My son Jacob always reminds me that each of us has a different comfort level of risk for contracting the virus. As we face new mutations — Delta, Omicron, Whatever is Next — we need to take a pulse for our own willingness to travel by plane. Whether we are traveling within the U.S. to Mexico or to South Africa, some degree of discomfort is going to follow us.
Even with three vaccines behind me, I am an uneasy plane traveler and I take precautions. I realize, too, that I am not completely immune from contracting covid. I just arrived back in Oaxaca on Monday after a two-legged journey from Albuquerque to Houston to Oaxaca as Omicron is spreading. This was my second trip back and forth to Mexico in a month.
What Did I Do? What Did I Notice?
Planes are full. That means that two or three abreast is more common than not. It means airports are filled with people and it’s the holiday season so more are traveling. The flight from Houston to Oaxaca was packed with Oaxaquenos living in various parts of the USA returning to their homeland to be with family for Christmas and New Years.
While facemarks are mandatory in airports and on airplanes, they are of varying quality and fit. I saw lots of “slippage” with masks migrating below the nose. I saw masks worn as neckbands. I saw eaters and sippers who did not return their masks to faces afterward.
- I wore two face masks. First, an N95 covering my nose and mouth, then a handmade cloth facemask that includes a metal piece across the bridge to guarantee NO SLIPPAGE.
- I used hand-sanitizer liberally.
- I carry alcohol spray and wiped down seat armrests, tray tables and seat belt buckles.
- The two young Mexicans flanking me on the Houston to Oaxaca flight asked to borrow my pen to complete the entry forms for immigration and customs. I didn’t deny them. But, I alcohol-sprayed the pen after use. (Nutz? Maybe.)
With a six-hour layover in Houston and the end-of the year approaching, I used my annual United Club Pass that comes with the credit card to enter the lounge. After scanning the room, I picked a seat far away from others. All the staff were masked appropriately. All the food was pre-packaged and safe. I noticed some doing business calls with masks on and others who did not. There were no mask police. I wasn’t going to be one.
When you fly direct from the USA to Oaxaca on either United or American, this is your port-of-entry. The flight attendants will give you three forms to complete while in the air: an immigration form (different for foreign and Mexican citizens), a customs form, and a COVID questionnaire. No COVID vaccine card is required. This questionnaire is in minuscule type. Don’t forget to bring a pen and have it handy.
When we arrived in Oaxaca, another international flight had arrived just moments before. So the line to enter the airport and go through immigration and customs was VERY LONG. There were at least 200 people in line. Sidewalk signs indicated a 1.5 meter (5 feet) social distancing rule. Airport personnel, however, wanted to make space on the sidewalk and asked us to get closer to each other.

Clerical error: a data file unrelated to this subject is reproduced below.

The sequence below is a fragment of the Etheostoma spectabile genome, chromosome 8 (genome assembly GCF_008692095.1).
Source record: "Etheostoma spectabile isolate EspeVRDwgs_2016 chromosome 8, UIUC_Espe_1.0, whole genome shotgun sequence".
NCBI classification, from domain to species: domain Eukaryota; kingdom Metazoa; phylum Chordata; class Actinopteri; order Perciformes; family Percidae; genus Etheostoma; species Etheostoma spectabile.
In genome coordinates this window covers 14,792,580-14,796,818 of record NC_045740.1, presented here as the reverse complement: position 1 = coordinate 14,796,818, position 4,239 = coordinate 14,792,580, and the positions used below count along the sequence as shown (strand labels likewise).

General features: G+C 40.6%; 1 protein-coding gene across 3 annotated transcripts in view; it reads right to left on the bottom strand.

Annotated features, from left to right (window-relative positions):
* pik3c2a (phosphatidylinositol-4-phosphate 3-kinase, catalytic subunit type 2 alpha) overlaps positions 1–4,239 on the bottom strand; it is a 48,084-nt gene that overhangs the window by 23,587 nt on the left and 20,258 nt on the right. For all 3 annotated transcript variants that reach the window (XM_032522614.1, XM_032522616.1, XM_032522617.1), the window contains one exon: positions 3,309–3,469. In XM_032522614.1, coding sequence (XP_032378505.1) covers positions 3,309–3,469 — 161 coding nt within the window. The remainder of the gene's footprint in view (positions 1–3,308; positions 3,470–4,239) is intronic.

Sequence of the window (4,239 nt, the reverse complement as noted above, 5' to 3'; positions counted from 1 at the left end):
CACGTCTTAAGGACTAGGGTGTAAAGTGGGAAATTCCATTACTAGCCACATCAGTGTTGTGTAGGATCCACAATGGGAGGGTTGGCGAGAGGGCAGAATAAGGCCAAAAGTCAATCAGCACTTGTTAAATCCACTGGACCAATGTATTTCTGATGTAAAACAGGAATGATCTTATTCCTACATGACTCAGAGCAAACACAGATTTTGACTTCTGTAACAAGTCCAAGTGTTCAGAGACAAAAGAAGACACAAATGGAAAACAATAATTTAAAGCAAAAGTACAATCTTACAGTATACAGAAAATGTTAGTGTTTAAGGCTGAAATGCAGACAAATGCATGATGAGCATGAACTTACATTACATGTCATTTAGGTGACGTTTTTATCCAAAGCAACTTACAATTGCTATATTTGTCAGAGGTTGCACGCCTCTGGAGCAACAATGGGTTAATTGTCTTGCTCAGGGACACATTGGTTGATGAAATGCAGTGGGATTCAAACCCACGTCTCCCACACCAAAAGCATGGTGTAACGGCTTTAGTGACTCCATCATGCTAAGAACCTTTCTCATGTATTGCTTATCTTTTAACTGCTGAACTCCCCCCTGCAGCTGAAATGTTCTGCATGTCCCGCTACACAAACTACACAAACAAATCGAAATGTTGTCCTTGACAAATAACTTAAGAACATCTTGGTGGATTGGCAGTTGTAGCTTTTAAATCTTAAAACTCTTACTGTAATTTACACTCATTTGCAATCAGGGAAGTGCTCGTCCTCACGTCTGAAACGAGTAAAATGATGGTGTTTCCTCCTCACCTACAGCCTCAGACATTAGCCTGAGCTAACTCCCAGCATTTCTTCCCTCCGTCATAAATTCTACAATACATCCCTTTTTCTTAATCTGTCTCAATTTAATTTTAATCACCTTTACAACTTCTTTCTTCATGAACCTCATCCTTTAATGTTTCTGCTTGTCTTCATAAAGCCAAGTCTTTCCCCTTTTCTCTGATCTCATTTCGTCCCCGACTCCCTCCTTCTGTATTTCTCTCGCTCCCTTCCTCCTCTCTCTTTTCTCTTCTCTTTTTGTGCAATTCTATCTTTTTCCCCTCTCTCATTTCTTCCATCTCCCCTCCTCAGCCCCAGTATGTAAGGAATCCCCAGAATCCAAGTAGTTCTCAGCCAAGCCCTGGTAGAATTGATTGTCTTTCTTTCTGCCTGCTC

I did not comply.
- Instead, I maintained distance between me and the person in front of me.
- I was still wearing two face masks.
- I extended the handle on my carry-on roller bag as far as it would go and stretched the suitcase out behind me, guaranteeing a distance of about four feet as we waited in line.
Inside the terminal building, after presenting the passport, immigration and customs forms, and covid questionnaire to the official, I entered the bag claim area where it was CHAOS. It was not possible to maintain social distance. However, everyone was calm, respectful and wearing a mask properly.
One by one, we loaded luggage and handbags and backpacks onto a conveyer belt to go through an x-ray machine. Then, we hand the customs form to an agent. To the left is a kiosk where you are asked to push a button. Green light and you are free to exit. Red light and you are subject to luggage inspection. Completely random.
For those of you needing transportation from the airport to downtown, there is a kiosk to the right of the bag claim area after you exit. This is where you purchase the shuttle ticket. You tell the driver the address where you are going.
Protecting ourselves and traveling during covid is not easy. All of us want some degree of normalcy and I also think it is difficult to be vigilant 100% of the time. Travel during the holidays has always been stressful anyway. It’s even more so now. I just figured I would do the best I can.
Worth it? When I left Taos it was 3 degrees Fahrenheit at night. Days warmed up to high 30’s and low 40’s. Albuquerque was 17 degrees at night with day temps in low 50’s. Here, I’m enjoying chilly nights in the 40’s and daytime temps in the mid-70’s. Is it worth it? For me, yes.